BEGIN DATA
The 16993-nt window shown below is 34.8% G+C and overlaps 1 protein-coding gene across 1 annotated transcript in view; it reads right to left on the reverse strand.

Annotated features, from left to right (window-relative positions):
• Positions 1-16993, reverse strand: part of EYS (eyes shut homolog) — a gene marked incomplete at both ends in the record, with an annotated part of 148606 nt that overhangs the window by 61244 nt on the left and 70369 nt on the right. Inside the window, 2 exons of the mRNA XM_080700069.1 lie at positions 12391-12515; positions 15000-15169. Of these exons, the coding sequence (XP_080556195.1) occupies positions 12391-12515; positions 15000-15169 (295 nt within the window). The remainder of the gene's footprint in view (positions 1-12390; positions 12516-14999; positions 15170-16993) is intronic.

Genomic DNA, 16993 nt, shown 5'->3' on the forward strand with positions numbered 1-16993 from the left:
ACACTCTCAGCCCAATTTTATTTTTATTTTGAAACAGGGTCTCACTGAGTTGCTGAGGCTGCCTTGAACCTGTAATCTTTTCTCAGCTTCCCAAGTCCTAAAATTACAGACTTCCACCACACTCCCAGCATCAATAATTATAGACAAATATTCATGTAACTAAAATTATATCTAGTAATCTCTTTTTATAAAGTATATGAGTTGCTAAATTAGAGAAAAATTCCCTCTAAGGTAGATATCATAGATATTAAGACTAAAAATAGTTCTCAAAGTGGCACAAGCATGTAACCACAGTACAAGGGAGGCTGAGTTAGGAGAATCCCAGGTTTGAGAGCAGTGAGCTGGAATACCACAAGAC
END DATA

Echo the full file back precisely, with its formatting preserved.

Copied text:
The 16993-nt window shown below is 34.8% G+C and overlaps 1 protein-coding gene across 1 annotated transcript in view; it reads right to left on the reverse strand.

Annotated features, from left to right (window-relative positions):
• Positions 1-16993, reverse strand: part of EYS (eyes shut homolog) — a gene marked incomplete at both ends in the record, with an annotated part of 148606 nt that overhangs the window by 61244 nt on the left and 70369 nt on the right. Inside the window, 2 exons of the mRNA XM_080700069.1 lie at positions 12391-12515; positions 15000-15169. Of these exons, the coding sequence (XP_080556195.1) occupies positions 12391-12515; positions 15000-15169 (295 nt within the window). The remainder of the gene's footprint in view (positions 1-12390; positions 12516-14999; positions 15170-16993) is intronic.

Genomic DNA, 16993 nt, shown 5'->3' on the forward strand with positions numbered 1-16993 from the left:
ACACTCTCAGCCCAATTTTATTTTTATTTTGAAACAGGGTCTCACTGAGTTGCTGAGGCTGCCTTGAACCTGTAATCTTTTCTCAGCTTCCCAAGTCCTAAAATTACAGACTTCCACCACACTCCCAGCATCAATAATTATAGACAAATATTCATGTAACTAAAATTATATCTAGTAATCTCTTTTTATAAAGTATATGAGTTGCTAAATTAGAGAAAAATTCCCTCTAAGGTAGATATCATAGATATTAAGACTAAAAATAGTTCTCAAAGTGGCACAAGCATGTAACCACAGTACAAGGGAGGCTGAGTTAGGAGAATCCCAGGTTTGAGAGCAGTGAGCTGGAATACCACAAGAC